Lynette Fay: Winter is coming – glory be to Netflix

"Bah candy apple". It may not be as popular a seasonal catchphrase as its Christmas counterpart denouncing humbug, but it's how I felt on Wednesday evening. As darkness fell on Halloween, I found myself in my living room, in the dark, writing this column...

For some, the dark days of winter mean it's far from a wonderland
Lynette Fay

THE street outside was alive with the cackle of trick or treaters. I hoped that they wouldn’t come near my door – they didn’t.

The evenings are drawing in, the temperature has dropped. I know that, meteorologically, winter doesn’t begin until December 1. But for me, as of Thursday November 1, winter is here. March 1 can't come quick enough.

The changing of the seasons takes a bit of getting used to. The clocks went back last week and we gained an hour. I should have felt the advantage of it, but I have been out of sorts all week.

This may have something to do with spending two nights in a row at U2's Belfast concerts and not being a teenager anymore. However, a quick survey of a group of friends on Wednesday night confirmed that they feel the same at this time of year, so thankfully it's not just me.

I used to be a fan of the dark mornings and evenings. However, as I get older, I find that when darkness closes in at this time of the year, it does so mentally as well. I can understand why Seasonal Affective Disorder (SAD) becomes more prominent during the winter months.

Sunrise at the minute is around 7:30 am, sunset at 4:45pm. If you work all day, it’s difficult to benefit from sunlight at the minute. Imagine living on the Shetland Islands where they get less than six hours of sunlight a day in winter!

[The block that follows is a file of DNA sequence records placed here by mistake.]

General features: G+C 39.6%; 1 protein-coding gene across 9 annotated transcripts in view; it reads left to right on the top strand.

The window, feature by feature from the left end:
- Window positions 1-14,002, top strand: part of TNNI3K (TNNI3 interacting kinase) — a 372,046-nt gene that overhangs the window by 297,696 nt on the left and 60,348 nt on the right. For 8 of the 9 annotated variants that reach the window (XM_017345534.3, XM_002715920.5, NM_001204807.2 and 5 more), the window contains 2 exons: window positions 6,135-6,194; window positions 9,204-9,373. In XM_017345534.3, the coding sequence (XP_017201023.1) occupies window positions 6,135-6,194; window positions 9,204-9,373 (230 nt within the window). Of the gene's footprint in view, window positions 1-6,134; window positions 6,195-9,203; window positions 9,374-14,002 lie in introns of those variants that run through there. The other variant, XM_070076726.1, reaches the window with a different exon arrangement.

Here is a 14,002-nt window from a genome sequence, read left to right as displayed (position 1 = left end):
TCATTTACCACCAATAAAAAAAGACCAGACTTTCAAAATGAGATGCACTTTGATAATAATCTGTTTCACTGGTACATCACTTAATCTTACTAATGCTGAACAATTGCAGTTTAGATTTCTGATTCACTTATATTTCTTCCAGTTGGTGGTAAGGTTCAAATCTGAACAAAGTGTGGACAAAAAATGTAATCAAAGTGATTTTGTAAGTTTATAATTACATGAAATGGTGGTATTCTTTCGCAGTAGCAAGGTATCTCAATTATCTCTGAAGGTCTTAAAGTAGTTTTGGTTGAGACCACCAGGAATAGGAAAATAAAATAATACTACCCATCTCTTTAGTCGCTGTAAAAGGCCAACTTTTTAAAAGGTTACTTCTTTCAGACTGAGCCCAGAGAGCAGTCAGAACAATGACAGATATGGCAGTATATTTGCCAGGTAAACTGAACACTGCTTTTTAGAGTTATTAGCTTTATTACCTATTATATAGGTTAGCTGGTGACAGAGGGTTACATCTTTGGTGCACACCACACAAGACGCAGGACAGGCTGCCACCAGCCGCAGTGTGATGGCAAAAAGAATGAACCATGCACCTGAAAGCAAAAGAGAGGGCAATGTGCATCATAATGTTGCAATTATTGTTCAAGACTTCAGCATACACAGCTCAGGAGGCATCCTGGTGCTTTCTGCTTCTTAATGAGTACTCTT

On Halloween night when I was feeling the darkness of winter approaching, my friend texted out of the blue to invite me to a poetry reading. She told me that her way of beating the dark days of winter is to have lots of things planned. She has at least one thing a week to look forward to. I am taking a leaf out of her book this year.

Off we went to the John Hewitt to a poetry reading with Michael Longley and Paul Muldoon, hosted by the John Hewitt Literary Society. Gail McConnell from QUB provided a wonderfully ‘spangled’ introduction to the wordsmiths who need no introduction.

They in turn entertained and enthralled the gathering with tales of the other side, First World War Poetry, harmonicas, turkey buzzards and hedgehogs. No tricks, it was an absolute treat of a night.

You know you’ve hit middle age when buying a soup recipe book fills you with excitement. Winter is soup, stew and chicken and broccoli bake season.

In an effort to be a little more adventurous on the soup front, I'm going to try out curried parsnip and apple, carrot and ginger, and for the first time in my life, tackle the mighty French onion. Ooh la la. 'Tis the time of year for comfort food. Cooking should while away some of the winter hours.

Winter is the season to hibernate. The onesies are unpacked and the couch becomes a best friend. Bring on the telly binging. This weekend, the phone will be on silent and out of reach. I will be binge watching House of Cards. Glory be to Netflix.

Clare Underwood is now the first female President of the United States and I can’t wait to see how she misconducts herself. Narcos Season 4 will follow later this month.

Books and films should keep me busy the rest of the time, as will winter music festivals. I highly recommend the Armagh Piping Festival which starts on November 15.

While I have accepted that winter is here, I draw the line at the festive season beginning before Halloween. Come on people! While it’s great to see Belfast city centre buzzing with shoppers, it’s too early for Christmas decorations and certainly much too early to hear Mariah Carey’s All I Want For Christmas.

I was tempted to follow the crowds and begin Christmas shopping the other day, but then, what would I do in December?

Here’s to a busy winter diary and the promise of the first snowdrops of spring.

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